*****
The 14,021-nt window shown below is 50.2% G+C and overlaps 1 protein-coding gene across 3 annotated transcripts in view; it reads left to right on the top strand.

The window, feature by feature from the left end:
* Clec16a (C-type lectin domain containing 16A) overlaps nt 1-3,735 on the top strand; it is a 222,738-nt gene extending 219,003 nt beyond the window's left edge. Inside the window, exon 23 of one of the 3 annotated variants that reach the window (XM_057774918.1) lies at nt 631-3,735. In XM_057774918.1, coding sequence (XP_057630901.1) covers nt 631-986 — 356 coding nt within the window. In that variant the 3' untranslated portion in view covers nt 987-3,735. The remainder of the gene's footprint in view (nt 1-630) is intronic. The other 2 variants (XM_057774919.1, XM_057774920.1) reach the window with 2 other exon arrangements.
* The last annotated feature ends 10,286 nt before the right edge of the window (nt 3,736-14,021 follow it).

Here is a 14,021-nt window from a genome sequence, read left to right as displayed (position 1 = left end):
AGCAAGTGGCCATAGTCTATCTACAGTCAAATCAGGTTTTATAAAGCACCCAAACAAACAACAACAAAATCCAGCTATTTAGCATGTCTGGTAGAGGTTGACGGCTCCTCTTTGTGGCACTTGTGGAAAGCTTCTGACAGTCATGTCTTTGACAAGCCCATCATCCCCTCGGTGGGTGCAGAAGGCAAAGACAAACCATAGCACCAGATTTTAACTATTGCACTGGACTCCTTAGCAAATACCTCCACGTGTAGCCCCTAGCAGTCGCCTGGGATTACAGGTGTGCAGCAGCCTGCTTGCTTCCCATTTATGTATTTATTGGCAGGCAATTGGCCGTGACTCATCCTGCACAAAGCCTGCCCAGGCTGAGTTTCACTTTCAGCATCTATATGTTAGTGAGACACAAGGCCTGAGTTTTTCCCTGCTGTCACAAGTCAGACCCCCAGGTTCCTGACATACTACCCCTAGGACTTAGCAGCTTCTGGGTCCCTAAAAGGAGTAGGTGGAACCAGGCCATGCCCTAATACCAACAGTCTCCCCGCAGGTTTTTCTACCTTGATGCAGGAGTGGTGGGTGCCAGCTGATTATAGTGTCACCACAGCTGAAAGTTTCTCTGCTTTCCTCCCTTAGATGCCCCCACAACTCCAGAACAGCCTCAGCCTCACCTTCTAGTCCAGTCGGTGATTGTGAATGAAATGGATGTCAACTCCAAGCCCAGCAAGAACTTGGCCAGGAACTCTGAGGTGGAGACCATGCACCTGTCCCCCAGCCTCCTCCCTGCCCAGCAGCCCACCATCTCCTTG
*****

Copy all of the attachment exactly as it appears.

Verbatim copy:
The 14,021-nt window shown below is 50.2% G+C and overlaps 1 protein-coding gene across 3 annotated transcripts in view; it reads left to right on the top strand.

The window, feature by feature from the left end:
* Clec16a (C-type lectin domain containing 16A) overlaps nt 1-3,735 on the top strand; it is a 222,738-nt gene extending 219,003 nt beyond the window's left edge. Inside the window, exon 23 of one of the 3 annotated variants that reach the window (XM_057774918.1) lies at nt 631-3,735. In XM_057774918.1, coding sequence (XP_057630901.1) covers nt 631-986 — 356 coding nt within the window. In that variant the 3' untranslated portion in view covers nt 987-3,735. The remainder of the gene's footprint in view (nt 1-630) is intronic. The other 2 variants (XM_057774919.1, XM_057774920.1) reach the window with 2 other exon arrangements.
* The last annotated feature ends 10,286 nt before the right edge of the window (nt 3,736-14,021 follow it).

Here is a 14,021-nt window from a genome sequence, read left to right as displayed (position 1 = left end):
AGCAAGTGGCCATAGTCTATCTACAGTCAAATCAGGTTTTATAAAGCACCCAAACAAACAACAACAAAATCCAGCTATTTAGCATGTCTGGTAGAGGTTGACGGCTCCTCTTTGTGGCACTTGTGGAAAGCTTCTGACAGTCATGTCTTTGACAAGCCCATCATCCCCTCGGTGGGTGCAGAAGGCAAAGACAAACCATAGCACCAGATTTTAACTATTGCACTGGACTCCTTAGCAAATACCTCCACGTGTAGCCCCTAGCAGTCGCCTGGGATTACAGGTGTGCAGCAGCCTGCTTGCTTCCCATTTATGTATTTATTGGCAGGCAATTGGCCGTGACTCATCCTGCACAAAGCCTGCCCAGGCTGAGTTTCACTTTCAGCATCTATATGTTAGTGAGACACAAGGCCTGAGTTTTTCCCTGCTGTCACAAGTCAGACCCCCAGGTTCCTGACATACTACCCCTAGGACTTAGCAGCTTCTGGGTCCCTAAAAGGAGTAGGTGGAACCAGGCCATGCCCTAATACCAACAGTCTCCCCGCAGGTTTTTCTACCTTGATGCAGGAGTGGTGGGTGCCAGCTGATTATAGTGTCACCACAGCTGAAAGTTTCTCTGCTTTCCTCCCTTAGATGCCCCCACAACTCCAGAACAGCCTCAGCCTCACCTTCTAGTCCAGTCGGTGATTGTGAATGAAATGGATGTCAACTCCAAGCCCAGCAAGAACTTGGCCAGGAACTCTGAGGTGGAGACCATGCACCTGTCCCCCAGCCTCCTCCCTGCCCAGCAGCCCACCATCTCCTTG